Afghan peace dialogue opens

Source: Reuters Published: 2020/9/13 16:38:41

Govt officials and Taliban meet for historic negotiations

Afghan President Mohammad Ashraf Ghani (C) attends the celebration marking the 101st anniversary of the country's Independence Day in Kabul, capital of Afghanistan, Aug. 18, 2020. Afghanistan on Tuesday marked the 101st anniversary of its independence from the British occupation amid the worsening security situation. (Photo by Rahmatullah Alizadah/Xinhua)

Afghan government representatives and Taliban insurgents gathered on Saturday for historic peace talks aimed at ending two decades of war that has killed tens of thousands of combatants and civilians.

Ahead of face-to-face negotiations in coming days, the warring sides were urged by various countries and groups to reach an immediate cease fire and forge an agreement that upholds women's rights.

The government of US President Donald Trump, who is eager to claim an end to America's longest conflict as he seeks reelection, expressed its intention to use aid as leverage for a deal.

The opening ceremony came one day after the 19th anniversary of the September 11 attacks on the US that triggered its military involvement in Afghanistan.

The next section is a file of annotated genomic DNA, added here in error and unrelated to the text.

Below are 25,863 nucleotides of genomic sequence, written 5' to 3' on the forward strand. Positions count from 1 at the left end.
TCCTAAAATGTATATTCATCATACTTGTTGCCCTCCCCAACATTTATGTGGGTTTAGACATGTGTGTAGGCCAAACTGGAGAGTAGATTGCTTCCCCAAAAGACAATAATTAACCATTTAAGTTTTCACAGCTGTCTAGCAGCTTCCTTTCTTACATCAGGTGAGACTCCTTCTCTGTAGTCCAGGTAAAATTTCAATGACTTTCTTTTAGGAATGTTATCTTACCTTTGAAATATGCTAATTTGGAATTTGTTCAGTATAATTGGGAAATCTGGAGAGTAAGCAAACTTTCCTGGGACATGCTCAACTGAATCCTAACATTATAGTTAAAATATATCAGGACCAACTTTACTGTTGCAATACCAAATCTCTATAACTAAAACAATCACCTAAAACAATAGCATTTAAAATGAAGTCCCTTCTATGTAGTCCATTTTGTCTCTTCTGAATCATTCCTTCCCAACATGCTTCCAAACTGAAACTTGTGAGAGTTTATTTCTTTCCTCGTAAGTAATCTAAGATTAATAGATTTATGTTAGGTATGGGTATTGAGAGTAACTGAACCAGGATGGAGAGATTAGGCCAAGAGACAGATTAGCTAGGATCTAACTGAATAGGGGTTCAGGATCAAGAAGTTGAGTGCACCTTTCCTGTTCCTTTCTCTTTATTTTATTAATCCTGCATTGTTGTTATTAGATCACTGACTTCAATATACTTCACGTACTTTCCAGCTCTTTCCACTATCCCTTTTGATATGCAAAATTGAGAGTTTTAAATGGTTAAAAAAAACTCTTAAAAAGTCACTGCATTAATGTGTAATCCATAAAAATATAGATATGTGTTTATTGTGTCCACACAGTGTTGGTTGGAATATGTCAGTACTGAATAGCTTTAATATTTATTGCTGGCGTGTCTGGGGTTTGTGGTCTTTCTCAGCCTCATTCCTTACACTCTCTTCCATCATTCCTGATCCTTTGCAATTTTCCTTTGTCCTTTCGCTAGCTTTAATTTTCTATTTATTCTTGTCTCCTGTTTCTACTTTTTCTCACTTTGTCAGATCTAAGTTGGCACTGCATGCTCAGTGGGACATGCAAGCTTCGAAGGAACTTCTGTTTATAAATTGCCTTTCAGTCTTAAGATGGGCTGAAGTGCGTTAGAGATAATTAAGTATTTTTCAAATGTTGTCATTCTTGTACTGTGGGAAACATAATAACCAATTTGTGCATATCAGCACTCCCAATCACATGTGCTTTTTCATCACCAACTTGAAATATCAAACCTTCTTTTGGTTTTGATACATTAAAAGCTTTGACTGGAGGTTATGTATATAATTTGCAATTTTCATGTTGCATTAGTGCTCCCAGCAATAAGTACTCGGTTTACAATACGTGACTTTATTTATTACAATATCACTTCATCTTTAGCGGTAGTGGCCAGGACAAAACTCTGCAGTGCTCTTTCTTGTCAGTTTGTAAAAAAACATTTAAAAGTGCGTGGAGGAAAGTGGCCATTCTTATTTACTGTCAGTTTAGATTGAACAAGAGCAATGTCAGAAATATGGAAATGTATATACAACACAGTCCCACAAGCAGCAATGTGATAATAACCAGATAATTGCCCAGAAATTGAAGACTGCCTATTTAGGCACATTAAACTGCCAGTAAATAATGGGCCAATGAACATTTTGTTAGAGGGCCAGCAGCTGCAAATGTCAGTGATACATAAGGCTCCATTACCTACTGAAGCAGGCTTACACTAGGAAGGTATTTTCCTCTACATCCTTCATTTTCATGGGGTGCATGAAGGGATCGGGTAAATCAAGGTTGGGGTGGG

The head of Afghanistan's peace council, Abdullah Abdullah, said that even if the two sides could not agree on all points, they should compromise.

Taliban leader Mullah Baradar Akhund said that Afghanistan should "have an Islamic system in which all tribes and ethnicities of the country find themselves without any discrimination and live their lives in love and brotherhood."

US Special Envoy Zalmay Khalilzad told reporters that preventing terrorism was the chief condition but that protecting minority and women's rights would also influence any future decisions on Congress-allocated funding. "There is no blank check."

Officials, diplomats and analysts say that although getting both sides to the negotiating table was a major achievement, this does not mean the path to peace will be easy.

Afghanistan government and Taliban representatives met after the opening ceremony to discuss how negotiations would proceed, officials said.

Achieving a significant reduction in violence and how to get to a permanent cease fire would be among the first issues the sides would discuss when they meet on Sunday, Abdullah told Reuters.

How to include the Taliban, who have rejected the legitimacy of the Western-backed Afghan government, in any governing arrangement and how to safeguard the rights of women and minorities who suffered under Taliban rule are also big challenges.

Negotiations to broker a comprehensive peace deal were a component of a troop withdrawal pact signed between the US and the Taliban in February.


Posted in: MID-EAST

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